Blowfish also had a plot which strained belief but kept dialogue to a minimum which allowed the audience to fill in the details for themselves.  A woman discovers her boyfriend/husband is cheating on her.  She decides to sell his prized blowfish via some Craigslist type bulletin board.  She takes a bus to some small town (she presumably lives in Taipei) to deliver the fish.  The buyer is a shaggy haired guy.  With few words exchanged between them, she accompanies him home; ostensibly to inspect the aquarium.  Once at his house, they have sex (again with little verbal interaction).  Afterwards, instead of going home, the woman sets up camp by moving in with the man.  Again, this is not discussed.  She just stays home while he goes to work each day as a baseball coach at the middle school in town.  It's clear a woman lives or has lived at this house due to her clothing in the bedroom.  The blind neighbor hears the woman and assumes it is the man's wife.  From the blind woman, we discover his wife has left him for a truck driver and that has sent him on his downward spiral.   Cut to the chase - the woman returns and after some wordless drama, the man eventually chooses her over his wife.

Again, the plot is predictable but the lack of spoken word gives the film a slightly unique twist.  I can't recommend Blowfish but at the same time, I'll say I was less disappointed by Blowfish then the first three films I mentioned above.


I kind of liked Ye Zai although it was not quite as gritty as advertised.  Covering similar territory to last year's Pinoy Sunday, Ye Zai ventures into the immigrant community in Taiwan.  This must be a significant issue in Taiwan because if the film is indicative, Taiwan has a bounty system for illegal immigrants.  Ye Zai, the title character, is one of these bounty hunters which means he essentially makes his living by making the lives of the miserable more miserable.  His estranged brother has hired a Thai caregiver for their elderly father.  She has disappeared and his sister-in-law wants Ye Zai to track her down.  I can't remember why but Ye Zai has a three day deadline to catch her.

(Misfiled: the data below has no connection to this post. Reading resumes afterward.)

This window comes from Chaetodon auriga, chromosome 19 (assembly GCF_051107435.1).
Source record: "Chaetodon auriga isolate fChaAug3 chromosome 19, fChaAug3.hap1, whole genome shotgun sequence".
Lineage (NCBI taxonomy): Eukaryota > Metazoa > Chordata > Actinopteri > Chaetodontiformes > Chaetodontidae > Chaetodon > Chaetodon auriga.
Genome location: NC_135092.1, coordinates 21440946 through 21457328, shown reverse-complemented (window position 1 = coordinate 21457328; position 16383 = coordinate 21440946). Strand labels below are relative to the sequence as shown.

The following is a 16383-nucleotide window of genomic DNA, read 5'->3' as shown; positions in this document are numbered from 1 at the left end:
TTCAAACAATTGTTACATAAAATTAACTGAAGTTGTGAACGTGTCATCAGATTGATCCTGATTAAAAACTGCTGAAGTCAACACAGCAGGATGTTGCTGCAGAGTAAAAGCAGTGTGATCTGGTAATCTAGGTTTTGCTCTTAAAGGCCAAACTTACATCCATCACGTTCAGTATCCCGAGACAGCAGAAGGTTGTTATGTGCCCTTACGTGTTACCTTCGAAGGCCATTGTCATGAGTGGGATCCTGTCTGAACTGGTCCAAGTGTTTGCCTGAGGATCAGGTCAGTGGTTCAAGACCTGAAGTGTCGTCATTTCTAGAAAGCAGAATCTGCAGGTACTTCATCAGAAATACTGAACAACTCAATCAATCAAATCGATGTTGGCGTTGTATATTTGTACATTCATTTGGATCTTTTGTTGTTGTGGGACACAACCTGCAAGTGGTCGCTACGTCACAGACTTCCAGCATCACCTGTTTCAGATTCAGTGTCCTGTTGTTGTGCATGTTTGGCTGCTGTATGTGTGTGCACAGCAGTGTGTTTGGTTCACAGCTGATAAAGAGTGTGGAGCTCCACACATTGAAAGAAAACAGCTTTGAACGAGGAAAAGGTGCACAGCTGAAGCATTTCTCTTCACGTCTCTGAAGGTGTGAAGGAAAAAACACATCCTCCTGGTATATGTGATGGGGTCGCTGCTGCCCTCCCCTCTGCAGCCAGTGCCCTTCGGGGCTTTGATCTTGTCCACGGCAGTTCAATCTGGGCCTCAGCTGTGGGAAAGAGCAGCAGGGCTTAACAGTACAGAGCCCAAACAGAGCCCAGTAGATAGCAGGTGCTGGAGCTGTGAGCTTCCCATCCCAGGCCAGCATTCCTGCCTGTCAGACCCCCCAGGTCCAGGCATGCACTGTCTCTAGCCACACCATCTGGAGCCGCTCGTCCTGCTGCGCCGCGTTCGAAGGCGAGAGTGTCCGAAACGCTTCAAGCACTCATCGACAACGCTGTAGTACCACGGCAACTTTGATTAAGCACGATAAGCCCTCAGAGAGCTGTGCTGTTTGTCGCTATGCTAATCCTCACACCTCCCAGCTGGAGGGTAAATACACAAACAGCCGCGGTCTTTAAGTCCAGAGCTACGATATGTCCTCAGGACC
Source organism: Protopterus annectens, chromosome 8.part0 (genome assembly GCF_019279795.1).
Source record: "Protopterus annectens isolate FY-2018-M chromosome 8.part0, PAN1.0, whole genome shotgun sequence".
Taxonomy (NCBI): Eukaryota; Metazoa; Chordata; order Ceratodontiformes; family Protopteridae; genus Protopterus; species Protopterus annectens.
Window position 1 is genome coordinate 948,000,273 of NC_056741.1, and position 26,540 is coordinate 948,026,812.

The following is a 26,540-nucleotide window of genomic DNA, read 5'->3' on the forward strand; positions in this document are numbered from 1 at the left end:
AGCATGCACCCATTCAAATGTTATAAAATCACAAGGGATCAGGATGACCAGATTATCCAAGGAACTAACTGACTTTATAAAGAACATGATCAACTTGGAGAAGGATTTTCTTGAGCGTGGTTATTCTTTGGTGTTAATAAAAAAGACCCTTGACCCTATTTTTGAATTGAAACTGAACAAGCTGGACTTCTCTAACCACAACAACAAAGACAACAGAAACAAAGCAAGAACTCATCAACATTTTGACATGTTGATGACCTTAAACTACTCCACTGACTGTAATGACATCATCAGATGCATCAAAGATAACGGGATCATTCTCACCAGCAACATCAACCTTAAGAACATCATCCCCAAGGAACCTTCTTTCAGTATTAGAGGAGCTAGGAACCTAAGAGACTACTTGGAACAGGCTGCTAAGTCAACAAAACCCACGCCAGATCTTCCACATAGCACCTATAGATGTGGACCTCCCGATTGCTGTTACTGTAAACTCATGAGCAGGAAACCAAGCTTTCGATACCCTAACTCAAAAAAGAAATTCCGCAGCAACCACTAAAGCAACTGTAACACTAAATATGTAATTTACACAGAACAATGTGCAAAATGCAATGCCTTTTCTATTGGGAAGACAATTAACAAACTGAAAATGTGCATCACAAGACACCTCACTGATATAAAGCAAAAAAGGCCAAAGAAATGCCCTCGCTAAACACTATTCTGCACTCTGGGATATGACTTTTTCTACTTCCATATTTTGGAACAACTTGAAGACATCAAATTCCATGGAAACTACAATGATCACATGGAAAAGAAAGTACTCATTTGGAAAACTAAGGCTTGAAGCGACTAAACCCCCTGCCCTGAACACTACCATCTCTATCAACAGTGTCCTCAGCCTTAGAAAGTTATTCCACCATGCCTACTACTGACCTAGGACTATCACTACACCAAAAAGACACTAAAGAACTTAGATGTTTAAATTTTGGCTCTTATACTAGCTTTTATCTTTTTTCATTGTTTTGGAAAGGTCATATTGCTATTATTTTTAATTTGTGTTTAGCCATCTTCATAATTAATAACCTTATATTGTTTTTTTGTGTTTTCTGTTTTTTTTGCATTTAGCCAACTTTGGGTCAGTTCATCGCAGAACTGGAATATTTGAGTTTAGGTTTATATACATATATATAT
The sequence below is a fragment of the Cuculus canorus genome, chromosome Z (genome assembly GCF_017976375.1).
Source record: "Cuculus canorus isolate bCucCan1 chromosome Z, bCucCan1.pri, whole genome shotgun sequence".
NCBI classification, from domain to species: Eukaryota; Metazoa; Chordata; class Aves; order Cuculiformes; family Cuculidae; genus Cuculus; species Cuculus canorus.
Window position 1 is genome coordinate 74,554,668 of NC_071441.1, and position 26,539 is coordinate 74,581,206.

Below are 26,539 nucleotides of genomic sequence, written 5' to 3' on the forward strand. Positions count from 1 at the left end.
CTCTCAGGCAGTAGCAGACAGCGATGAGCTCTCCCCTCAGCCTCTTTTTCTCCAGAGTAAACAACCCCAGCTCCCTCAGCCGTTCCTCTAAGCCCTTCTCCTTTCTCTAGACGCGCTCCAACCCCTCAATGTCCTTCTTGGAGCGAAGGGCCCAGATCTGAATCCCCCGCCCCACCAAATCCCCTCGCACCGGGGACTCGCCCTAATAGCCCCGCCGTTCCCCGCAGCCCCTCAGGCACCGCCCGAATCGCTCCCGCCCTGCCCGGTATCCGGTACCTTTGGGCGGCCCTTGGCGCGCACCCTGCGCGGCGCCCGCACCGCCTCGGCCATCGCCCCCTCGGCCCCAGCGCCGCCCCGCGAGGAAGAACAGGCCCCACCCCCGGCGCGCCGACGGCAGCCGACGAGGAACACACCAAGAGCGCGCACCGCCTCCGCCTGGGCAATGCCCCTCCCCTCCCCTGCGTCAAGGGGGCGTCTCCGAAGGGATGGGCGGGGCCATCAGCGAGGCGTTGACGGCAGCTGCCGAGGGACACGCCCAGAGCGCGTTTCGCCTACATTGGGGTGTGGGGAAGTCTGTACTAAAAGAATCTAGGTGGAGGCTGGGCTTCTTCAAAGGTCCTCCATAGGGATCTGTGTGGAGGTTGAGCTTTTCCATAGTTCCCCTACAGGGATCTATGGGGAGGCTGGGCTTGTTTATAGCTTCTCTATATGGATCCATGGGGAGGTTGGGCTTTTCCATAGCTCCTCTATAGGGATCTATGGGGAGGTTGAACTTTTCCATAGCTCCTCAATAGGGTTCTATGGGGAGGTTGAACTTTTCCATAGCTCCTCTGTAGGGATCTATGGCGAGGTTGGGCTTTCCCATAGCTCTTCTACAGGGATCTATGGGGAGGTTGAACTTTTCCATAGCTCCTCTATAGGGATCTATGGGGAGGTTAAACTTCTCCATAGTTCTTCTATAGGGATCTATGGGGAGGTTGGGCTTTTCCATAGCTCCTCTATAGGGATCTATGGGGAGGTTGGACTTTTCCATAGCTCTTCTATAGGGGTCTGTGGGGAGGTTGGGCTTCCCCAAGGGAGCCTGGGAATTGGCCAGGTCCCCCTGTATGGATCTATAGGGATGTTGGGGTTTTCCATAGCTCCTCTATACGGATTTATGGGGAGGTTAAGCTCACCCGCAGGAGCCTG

Ye Zai runs into some shady characters as he tracks the Thai woman down.  Then when he catches her, he shows uncharacteristic sympathy towards her.  This is where procrastination has cost me.  I cannot recall the ending.  I remember both get detained by the police and I think she was deported but I cannot recall any scenes after them in the police station.  I guess that is a tepid recommendation for the film.  None of the performances stood out in my memory either.


That leaves the interestingly titled Days We Stared at the Sun which is based on a Taiwanese television miniseries.  Actually, the film is not based on the series, it is edited compilation of the series.   So they took 10 hours worth of material and boiled it down to two hours.

Unrepentantly melodramatic and with plot twists galore, DWSATS is set in the world of teenagers and gangsters.  DWSATS follows two high school classmates - one is juvenile delinquent who robbed a bank on a whim and the other is more strait-laced but is under pressure from his father's gambling or load sharking debts.

The story delves into subplots too numerous to recount but ends in tense gun battle.  I wouldn't call the film profound but it was extremely entertaining.